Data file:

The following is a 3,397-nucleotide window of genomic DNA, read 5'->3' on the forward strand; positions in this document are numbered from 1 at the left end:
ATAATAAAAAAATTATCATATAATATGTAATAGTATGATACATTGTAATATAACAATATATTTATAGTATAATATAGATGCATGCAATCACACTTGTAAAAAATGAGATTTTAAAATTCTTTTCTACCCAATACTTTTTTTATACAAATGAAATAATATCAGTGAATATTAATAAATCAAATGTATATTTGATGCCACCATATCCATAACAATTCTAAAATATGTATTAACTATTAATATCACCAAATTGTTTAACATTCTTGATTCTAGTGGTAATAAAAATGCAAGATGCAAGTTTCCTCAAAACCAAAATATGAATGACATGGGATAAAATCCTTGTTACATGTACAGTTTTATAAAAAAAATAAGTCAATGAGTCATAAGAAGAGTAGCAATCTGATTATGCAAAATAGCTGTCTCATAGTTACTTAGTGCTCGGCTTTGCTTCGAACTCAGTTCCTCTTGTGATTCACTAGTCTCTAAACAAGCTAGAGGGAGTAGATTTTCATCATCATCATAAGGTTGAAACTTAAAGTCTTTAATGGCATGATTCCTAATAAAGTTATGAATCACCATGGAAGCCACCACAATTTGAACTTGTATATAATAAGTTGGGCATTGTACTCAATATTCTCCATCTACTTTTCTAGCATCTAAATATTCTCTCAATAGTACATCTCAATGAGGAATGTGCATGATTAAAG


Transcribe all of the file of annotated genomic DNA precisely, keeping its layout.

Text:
The following is a 3,397-nucleotide window of genomic DNA, read 5'->3' on the forward strand; positions in this document are numbered from 1 at the left end:
ATAATAAAAAAATTATCATATAATATGTAATAGTATGATACATTGTAATATAACAATATATTTATAGTATAATATAGATGCATGCAATCACACTTGTAAAAAATGAGATTTTAAAATTCTTTTCTACCCAATACTTTTTTTATACAAATGAAATAATATCAGTGAATATTAATAAATCAAATGTATATTTGATGCCACCATATCCATAACAATTCTAAAATATGTATTAACTATTAATATCACCAAATTGTTTAACATTCTTGATTCTAGTGGTAATAAAAATGCAAGATGCAAGTTTCCTCAAAACCAAAATATGAATGACATGGGATAAAATCCTTGTTACATGTACAGTTTTATAAAAAAAATAAGTCAATGAGTCATAAGAAGAGTAGCAATCTGATTATGCAAAATAGCTGTCTCATAGTTACTTAGTGCTCGGCTTTGCTTCGAACTCAGTTCCTCTTGTGATTCACTAGTCTCTAAACAAGCTAGAGGGAGTAGATTTTCATCATCATCATAAGGTTGAAACTTAAAGTCTTTAATGGCATGATTCCTAATAAAGTTATGAATCACCATGGAAGCCACCACAATTTGAACTTGTATATAATAAGTTGGGCATTGTACTCAATATTCTCCATCTACTTTTCTAGCATCTAAATATTCTCTCAATAGTACATCTCAATGAGGAATGTGCATGATTAAAG